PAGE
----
Can I still fertilize? You can, but the soil organisms won’t be processing it.  Organic fertilizer like alfalfa meal stay on the soil and will eventually be used when things warm up next Spring.

Is there something I should plant?  Winter hardy violas and pansies don’t mind a little snow and ice.  In a sunny location, they’ll keep throwing up blooms all winter long…a surprise of color in a white or brown winter-scape. Plant well hardened off plants and keep them watered.

For more details on the science of soil in winter, check out this article from the Bountea compost tea company. http://www.bountea.com/articles/lifeinwintersoil.html

Photo Credit:

http://indianapublicmedia.org/focusonflowers/year/;

Truffles – Orange Frost Fest

Pruning for Holiday Decorations

by Sandy Swegel

I’m a big fan of multi-tasking so it’s natural that whenever there’s a garden chore to be done, I think about whether it might solve some other task that needs doing. In the Spring I schedule perennial weed digging so the roots can be thrown to the chickens for yummy spring greens.  In Summer I arrange to cut grass when I need the clippings to mulch the vegetable beds.  In Fall I pick up leaves when I need to insulate rose bushes and perennials.  One of the tasks I still want to do this year is “rejuvenation pruning” on shrubs or simple pruning on shrubs and trees that are poking me in the eye when I walk by or blocking the sidewalk.

Rejuvenation pruning is a great way to keep all your shrubs looking great.  Every year you simply cut back to the ground 1/4th to 1/3rd of the oldest branches in your bushes.  The shrub will put out new growth next spring to fill in and you’ll always have a self-rejuvenating plant.

So the multi-tasking solution here is to do some needed pruning on plants that happen to also look good, when cut, to decorate the house.  Some of the plants I’ll be pruning for Thanksgiving or Christmas are:

Branches with Berries: Pyracantha (orange berries) or Hawthorn (red berries)…be careful about thorns Cotoneaster with red berries Coral berry or porcelain berry

Branches with an interesting structure: Harry Lauder or curly willow both make nice twisty branches.  Birch stems can have interesting bark.  Yellow and redtwig dogwoods add great color.  Even simple wild plum branches can be put in the center of a flower arrangement to hold the flowers up

Evergreens: Early winter is a great time to prune those Mugo pines or spruce trees that block the driveway. Juniper and cedar trimmings offer great aroma as well as evergreen color.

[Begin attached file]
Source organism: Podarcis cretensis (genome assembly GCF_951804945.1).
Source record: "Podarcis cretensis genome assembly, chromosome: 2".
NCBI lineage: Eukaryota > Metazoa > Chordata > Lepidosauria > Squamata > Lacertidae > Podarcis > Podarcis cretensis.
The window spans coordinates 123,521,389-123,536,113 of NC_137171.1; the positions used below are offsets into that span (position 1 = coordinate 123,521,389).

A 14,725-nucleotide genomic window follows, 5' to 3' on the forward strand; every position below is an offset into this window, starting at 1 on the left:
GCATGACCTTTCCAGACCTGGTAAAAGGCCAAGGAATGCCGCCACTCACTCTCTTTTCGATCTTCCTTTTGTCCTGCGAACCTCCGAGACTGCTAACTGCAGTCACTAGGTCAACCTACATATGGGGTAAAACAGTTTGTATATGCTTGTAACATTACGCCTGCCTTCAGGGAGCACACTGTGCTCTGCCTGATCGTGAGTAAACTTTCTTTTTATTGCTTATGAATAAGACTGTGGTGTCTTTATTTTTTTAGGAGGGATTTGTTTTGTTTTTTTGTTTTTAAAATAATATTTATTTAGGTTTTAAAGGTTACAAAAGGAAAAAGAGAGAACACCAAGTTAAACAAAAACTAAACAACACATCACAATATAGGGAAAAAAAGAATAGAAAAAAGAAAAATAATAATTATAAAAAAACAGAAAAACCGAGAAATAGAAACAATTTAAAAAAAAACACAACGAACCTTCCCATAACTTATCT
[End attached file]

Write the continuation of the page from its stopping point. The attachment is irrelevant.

So once again, twice the work in half the time or something like that.  The bushes have old wood removed, the shrubs and trees have a better shape, and the house is decorated for free with dramatic gifts from nature, brought indoors.

Photo Credit: http://liveatvillages.com/blog/?p=334http://ikebanalessons.blogspot.com/2012/10/ikebana-class-1052012.html

Thanksgiving Decorations from the Garden

by Sandy Swegel

One reason I first started gardening was so I could cut flowers to bring into the house or to bring as a gift to friends.  Almost all the flowers are finished in Colorado so it’s time to be more creative. There’s still lots to do to bring nature beautifully indoors.

Decorate with Leaves. This one is obvious.  We had great color this year with our leaves.  Warm weather in September and October turned our trees and gardens very lush and colors are extra intense.  A Google search for decorating with leaves brought a zillion images of leaf mobiles and wreaths and candle holders and art cards. At our house, a neighbor’s seven-year-old came in and just put the big maple leaves she liked in a row down the table….a perfect fall runner.

A bowl of Jack Be Little Pumpkins

photo courtesy of Becky Hansen

Display the vegetables. It takes a long time to grow winter squash. Don’t just eat it.  Put it on display for a couple of weeks. In anticipation of Thanksgiving, I get out the big platters and artfully store those big bulky squash in plain view on the counter.  Instant art.

Use your prunings.  Cut spruce branches, pyracantha berries and other colorful or weirdly shaped stems make great decorations for your outdoor pots.

Make everything into candle holders.  Hollowed out squash and apples or overgrown beets.  Everything looks festive with a tea light!

Enjoy the color and bring the beauty indoors!

Photo credits:

 http://www.preen.com/articles/pots-for-fall-and-winter

http://organizeyourstuffnow.com/wordpress/6-fast-and-easy-ways-to-decorate-with-leaves

http://www.diy-enthusiasts.com/decorating-ideas/nature-fall-decorating-ideas-easy-diy/

1000 bags of leaves and what to do with them

by Sandy Swegel

Fall leaves are Nature’s parting gift from the growing season to the gardener.  Tree roots run deep and wide and have collected minerals and nutrients from deep in the soil.  These are nutrients that then spent the summer high in the sky at treetop collecting sun rays and are now being placed abundantly at your feet.